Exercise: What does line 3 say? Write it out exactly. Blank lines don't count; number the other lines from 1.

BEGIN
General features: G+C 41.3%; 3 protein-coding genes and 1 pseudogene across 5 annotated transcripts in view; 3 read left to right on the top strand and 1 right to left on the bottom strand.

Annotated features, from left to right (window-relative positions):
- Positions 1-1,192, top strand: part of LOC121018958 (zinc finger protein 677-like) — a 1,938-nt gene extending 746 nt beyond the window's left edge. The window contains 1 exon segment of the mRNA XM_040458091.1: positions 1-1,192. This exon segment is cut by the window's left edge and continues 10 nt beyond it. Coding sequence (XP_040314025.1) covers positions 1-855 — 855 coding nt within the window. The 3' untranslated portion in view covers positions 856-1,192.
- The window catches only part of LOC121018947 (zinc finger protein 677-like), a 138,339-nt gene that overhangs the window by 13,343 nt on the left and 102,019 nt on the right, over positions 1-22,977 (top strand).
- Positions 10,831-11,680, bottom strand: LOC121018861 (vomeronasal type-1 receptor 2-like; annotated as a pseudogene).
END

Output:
- Positions 1-1,192, top strand: part of LOC121018958 (zinc finger protein 677-like) — a 1,938-nt gene extending 746 nt beyond the window's left edge. The window contains 1 exon segment of the mRNA XM_040458091.1: positions 1-1,192. This exon segment is cut by the window's left edge and continues 10 nt beyond it. Coding sequence (XP_040314025.1) covers positions 1-855 — 855 coding nt within the window. The 3' untranslated portion in view covers positions 856-1,192.